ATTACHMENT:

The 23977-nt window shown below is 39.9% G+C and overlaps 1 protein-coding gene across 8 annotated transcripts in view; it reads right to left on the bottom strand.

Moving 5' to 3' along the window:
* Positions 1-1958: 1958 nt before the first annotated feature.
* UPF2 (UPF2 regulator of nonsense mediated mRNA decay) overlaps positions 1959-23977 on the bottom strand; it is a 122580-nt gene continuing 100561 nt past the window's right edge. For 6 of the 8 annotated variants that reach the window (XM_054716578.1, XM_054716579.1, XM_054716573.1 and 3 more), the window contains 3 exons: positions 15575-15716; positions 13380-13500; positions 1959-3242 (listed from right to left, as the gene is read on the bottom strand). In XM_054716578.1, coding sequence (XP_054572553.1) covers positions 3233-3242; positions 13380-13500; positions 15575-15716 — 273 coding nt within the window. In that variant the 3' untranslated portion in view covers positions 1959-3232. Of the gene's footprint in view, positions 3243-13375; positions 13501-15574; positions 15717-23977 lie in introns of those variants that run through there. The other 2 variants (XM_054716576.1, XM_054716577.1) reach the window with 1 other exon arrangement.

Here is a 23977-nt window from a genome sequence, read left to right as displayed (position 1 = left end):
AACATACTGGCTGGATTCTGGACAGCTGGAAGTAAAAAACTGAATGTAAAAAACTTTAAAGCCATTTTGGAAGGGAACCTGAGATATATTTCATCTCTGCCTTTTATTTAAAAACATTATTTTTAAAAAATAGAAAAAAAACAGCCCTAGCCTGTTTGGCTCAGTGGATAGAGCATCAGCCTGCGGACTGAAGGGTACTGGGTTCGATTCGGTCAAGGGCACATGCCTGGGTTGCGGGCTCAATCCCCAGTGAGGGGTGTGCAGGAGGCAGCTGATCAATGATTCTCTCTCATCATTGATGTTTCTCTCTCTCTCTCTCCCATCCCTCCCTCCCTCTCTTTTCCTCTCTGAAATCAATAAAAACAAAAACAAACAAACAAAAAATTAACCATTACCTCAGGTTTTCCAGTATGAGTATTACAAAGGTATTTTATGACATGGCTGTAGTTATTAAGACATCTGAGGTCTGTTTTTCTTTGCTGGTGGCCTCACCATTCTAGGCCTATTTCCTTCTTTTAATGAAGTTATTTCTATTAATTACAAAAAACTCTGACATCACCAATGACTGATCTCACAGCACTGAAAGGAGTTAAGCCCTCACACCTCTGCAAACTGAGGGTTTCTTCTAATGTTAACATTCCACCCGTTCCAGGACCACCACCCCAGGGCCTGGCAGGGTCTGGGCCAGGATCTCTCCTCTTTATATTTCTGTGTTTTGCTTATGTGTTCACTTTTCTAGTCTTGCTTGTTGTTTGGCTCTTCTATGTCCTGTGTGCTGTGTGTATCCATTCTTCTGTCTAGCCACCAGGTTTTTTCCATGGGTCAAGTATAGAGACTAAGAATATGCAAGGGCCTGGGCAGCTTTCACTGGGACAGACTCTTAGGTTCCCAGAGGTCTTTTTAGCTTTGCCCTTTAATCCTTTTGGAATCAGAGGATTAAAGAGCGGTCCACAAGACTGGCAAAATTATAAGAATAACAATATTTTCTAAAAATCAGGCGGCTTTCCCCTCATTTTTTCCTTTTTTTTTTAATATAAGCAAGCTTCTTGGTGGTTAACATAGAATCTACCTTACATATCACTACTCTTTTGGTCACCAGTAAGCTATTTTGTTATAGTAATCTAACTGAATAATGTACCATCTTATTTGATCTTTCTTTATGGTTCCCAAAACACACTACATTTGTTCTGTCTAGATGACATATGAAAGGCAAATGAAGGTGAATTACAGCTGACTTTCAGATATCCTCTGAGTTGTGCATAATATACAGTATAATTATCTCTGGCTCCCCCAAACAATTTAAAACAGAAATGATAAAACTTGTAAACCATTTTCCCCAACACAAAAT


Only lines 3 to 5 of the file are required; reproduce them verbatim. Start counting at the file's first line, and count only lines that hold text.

* Positions 1-1958: 1958 nt before the first annotated feature.
* UPF2 (UPF2 regulator of nonsense mediated mRNA decay) overlaps positions 1959-23977 on the bottom strand; it is a 122580-nt gene continuing 100561 nt past the window's right edge. For 6 of the 8 annotated variants that reach the window (XM_054716578.1, XM_054716579.1, XM_054716573.1 and 3 more), the window contains 3 exons: positions 15575-15716; positions 13380-13500; positions 1959-3242 (listed from right to left, as the gene is read on the bottom strand). In XM_054716578.1, coding sequence (XP_054572553.1) covers positions 3233-3242; positions 13380-13500; positions 15575-15716 — 273 coding nt within the window. In that variant the 3' untranslated portion in view covers positions 1959-3232. Of the gene's footprint in view, positions 3243-13375; positions 13501-15574; positions 15717-23977 lie in introns of those variants that run through there. The other 2 variants (XM_054716576.1, XM_054716577.1) reach the window with 1 other exon arrangement.

Here is a 23977-nt window from a genome sequence, read left to right as displayed (position 1 = left end):